For several years now, the predominantly white and "woke" far-left progressive wing of the Democratic Party's base has pushed incessantly for the broad adoption of the term "Latinx" as a gender-neutral replacement for the gendered Spanish language words "Latina" and "Latino" as well as the more generic "Hispanic" as a racial descriptor.
That effort by typically white young progressives has now run into a rather unexpected opposition in the form of Hispanic Democrats in Connecticut's state legislature, who have filed legislation to officially ban the "Latinx" term, the Tampa Free Press reported.
Interestingly enough, the Hispanic Democrats in Connecticut said that they found the purportedly "all-inclusive" gender-neutral term to be "offensive" and urged their fellow white ideologues to stop trying to alter and manipulate the Spanish language.
In related news, local ABC affiliate KATV reported in January that newly sworn-in Arkansas Gov. Sarah Huckabee Sanders, on her first day in office, issued an executive order that banned the use of "Latinx" in any and all official government documents.
She pointed to a major poll in recent years which showed that the overwhelming majority of Hispanic Americans rejected and refused to use the gender-neutral terminology favored by only a tiny minority of far-left progressives.
"Ethnically insensitive and pejorative language has no place in official government documents or government employee titles," Sanders wrote in the order. "The government has a responsibility to respect its citizens and use ethnically appropriate language, particularly when referring to ethnic minorities."
Now the Associated Press has reported that a group of five Hispanic Democrats in Connecticut's state legislature have "proposed that the state follow Arkansas’ lead and ban the term 'Latinx' from official government documents, calling it offensive to Spanish speakers."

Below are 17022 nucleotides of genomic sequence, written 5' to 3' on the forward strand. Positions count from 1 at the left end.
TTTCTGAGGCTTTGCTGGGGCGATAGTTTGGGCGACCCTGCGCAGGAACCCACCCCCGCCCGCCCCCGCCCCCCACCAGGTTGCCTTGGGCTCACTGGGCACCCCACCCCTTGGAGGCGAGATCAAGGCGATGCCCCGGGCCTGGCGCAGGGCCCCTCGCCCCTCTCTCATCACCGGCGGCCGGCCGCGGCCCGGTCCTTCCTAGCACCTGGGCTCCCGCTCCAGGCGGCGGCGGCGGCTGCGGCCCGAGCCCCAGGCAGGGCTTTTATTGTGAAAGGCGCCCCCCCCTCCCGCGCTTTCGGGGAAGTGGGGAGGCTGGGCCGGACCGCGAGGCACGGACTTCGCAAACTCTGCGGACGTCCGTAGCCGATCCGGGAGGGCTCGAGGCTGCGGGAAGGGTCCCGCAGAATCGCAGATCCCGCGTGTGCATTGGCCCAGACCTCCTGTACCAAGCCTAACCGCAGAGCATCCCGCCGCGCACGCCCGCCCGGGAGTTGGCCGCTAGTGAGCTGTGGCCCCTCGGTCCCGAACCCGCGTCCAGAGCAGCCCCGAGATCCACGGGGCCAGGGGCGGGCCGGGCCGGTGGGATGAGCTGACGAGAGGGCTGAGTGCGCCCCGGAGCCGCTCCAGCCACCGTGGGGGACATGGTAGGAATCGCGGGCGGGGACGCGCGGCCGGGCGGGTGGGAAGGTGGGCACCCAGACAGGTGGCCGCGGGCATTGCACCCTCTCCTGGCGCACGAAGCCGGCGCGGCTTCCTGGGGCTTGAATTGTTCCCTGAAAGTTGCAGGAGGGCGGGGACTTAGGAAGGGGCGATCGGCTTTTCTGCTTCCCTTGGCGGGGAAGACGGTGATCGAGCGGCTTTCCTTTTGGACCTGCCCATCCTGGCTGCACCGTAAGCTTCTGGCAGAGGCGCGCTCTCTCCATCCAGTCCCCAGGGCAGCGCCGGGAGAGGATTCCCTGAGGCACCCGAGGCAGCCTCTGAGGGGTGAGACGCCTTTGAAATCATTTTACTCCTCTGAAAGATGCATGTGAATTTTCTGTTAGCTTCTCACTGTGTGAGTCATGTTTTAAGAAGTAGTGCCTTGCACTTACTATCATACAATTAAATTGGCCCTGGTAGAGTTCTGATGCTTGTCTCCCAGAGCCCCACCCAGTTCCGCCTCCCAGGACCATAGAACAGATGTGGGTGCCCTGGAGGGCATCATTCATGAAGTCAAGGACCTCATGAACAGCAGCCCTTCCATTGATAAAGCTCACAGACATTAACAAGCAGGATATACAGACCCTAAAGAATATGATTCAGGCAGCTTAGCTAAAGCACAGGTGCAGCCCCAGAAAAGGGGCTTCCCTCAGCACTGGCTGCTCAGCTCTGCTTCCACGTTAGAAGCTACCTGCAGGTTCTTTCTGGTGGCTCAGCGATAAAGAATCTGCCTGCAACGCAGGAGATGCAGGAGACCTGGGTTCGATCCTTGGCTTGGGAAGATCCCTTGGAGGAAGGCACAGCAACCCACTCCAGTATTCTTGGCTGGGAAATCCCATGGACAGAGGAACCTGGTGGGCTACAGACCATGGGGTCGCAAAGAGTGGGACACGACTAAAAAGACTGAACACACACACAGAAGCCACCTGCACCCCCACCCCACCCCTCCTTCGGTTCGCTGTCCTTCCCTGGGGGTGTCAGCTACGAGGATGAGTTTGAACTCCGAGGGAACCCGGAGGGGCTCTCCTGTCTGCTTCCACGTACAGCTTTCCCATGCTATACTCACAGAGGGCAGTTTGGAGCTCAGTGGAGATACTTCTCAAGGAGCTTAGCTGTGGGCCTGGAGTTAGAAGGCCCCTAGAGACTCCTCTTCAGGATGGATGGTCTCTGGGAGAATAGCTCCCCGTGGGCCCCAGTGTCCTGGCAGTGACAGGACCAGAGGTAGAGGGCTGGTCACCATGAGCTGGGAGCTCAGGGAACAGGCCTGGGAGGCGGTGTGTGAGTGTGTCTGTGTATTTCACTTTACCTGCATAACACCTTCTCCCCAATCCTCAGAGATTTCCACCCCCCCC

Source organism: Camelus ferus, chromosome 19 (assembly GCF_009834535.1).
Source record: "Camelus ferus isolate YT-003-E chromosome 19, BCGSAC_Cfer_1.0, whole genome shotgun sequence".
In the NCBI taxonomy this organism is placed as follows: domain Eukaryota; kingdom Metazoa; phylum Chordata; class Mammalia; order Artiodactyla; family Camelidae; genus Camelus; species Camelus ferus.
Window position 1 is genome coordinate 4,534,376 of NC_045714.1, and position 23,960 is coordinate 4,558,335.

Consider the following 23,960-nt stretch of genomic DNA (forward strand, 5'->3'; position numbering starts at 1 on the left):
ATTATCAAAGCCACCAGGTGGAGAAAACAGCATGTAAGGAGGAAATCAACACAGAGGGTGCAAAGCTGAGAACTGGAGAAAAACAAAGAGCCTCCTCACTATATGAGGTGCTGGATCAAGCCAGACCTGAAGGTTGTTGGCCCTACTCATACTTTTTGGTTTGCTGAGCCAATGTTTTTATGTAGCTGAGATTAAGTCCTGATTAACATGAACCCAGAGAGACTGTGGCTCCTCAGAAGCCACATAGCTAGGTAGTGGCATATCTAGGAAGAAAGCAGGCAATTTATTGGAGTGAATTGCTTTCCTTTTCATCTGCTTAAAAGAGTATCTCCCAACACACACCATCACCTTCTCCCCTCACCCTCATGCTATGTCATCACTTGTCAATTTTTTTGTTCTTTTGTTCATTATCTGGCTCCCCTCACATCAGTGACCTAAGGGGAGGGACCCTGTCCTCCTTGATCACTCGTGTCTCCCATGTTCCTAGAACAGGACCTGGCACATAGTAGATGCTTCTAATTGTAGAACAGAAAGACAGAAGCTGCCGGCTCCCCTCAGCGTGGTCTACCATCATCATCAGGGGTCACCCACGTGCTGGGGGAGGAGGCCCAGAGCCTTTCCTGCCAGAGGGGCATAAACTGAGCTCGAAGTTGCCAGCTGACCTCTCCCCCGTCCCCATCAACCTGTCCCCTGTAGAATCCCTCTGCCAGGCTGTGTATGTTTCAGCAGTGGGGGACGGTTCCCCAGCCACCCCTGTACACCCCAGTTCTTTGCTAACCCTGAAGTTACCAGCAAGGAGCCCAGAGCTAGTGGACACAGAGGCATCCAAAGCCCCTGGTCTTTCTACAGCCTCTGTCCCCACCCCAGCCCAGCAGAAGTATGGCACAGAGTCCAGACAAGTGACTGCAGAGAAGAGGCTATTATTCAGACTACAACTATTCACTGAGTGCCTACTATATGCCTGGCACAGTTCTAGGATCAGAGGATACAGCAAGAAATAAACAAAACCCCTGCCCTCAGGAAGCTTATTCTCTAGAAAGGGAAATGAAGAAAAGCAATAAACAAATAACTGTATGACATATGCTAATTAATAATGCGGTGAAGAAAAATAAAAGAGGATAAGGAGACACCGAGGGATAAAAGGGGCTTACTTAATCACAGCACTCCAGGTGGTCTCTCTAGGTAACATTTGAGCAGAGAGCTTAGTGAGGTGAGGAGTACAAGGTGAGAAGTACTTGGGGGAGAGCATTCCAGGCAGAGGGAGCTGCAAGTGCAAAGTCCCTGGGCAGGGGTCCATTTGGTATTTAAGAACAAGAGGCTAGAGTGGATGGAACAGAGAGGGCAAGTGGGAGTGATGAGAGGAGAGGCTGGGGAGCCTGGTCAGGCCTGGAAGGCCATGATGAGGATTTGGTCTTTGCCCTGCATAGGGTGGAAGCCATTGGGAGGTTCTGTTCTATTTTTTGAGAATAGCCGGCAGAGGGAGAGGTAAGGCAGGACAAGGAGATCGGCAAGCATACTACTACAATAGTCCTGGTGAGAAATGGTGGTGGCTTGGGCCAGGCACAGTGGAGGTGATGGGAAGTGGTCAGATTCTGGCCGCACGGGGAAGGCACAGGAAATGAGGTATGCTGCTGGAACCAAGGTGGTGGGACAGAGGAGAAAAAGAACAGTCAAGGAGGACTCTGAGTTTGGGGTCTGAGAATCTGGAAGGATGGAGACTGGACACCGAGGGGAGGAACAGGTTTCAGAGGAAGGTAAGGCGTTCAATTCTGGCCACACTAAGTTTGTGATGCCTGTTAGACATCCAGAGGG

That effort is being led by Democratic state Rep. Geraldo Reyes Jr., who acknowledged that his motivations are likely different than that of Gov. Sanders, but nonetheless agreed with what she had done and knocked the "Latinx" term as not even being a real word in the Spanish language that was nothing more than "woke" nonsense.
"I’m of Puerto Rican descent and I find it offensive," Reyes told the AP. "The Spanish language, which is centuries old, defaults to Latino for everybody. It’s all-inclusive. They didn’t need to create a word, it already exists."
To be sure, there are some in politics and academia who insist on pushing broader acceptance and usage of the "Latinx" term, which is rooted in the Hispanic LGBTQ community of the 1990s, but there are plenty of others within those same spheres of influence who continue to reject the term, including University of Florida Spanish language professor David Pharies.
Professor Pharies explained that a much more acceptable and easier-to-pronounce alternative to the gender-neutral "X" in place of "A" and "O" would be an "E," as in "Latine," and told the AP, "Latinx was clearly a solution that was proposed outside the Spanish-speaking world."
The poll that had been referenced by Gov. Sanders in her anti-Latinx executive order was a massive 2019 survey conducted by Pew Research of Hispanic Americans and released in 2020 which found that only around a quarter of all Hispanics were even familiar with the "Latinx" term and only a mere 3 percent actually used it, with the bulk of that number being young Hispanic women, presumably with left-leaning progressive ideologies.
That poll has already been a game-changer in undercutting the progressive push for "Latinx", as it was cited by the decidedly left-leaning League of United Latin American Citizens, or LULAC, in a 2021 announcement that the organization would cease using the term rejected by the overwhelming majority of its Hispanic and Latin constituents.
Hopefully, given the staunch opposition on the right, the growing pushback from some Democrats, and the absolute rejection by almost all Hispanics, the "cultural imperialism" of predominately white far-left progressives embodied in their use of "Latinx" will be abandoned and the "woke" term will be tossed into the dustbin of history where it belongs.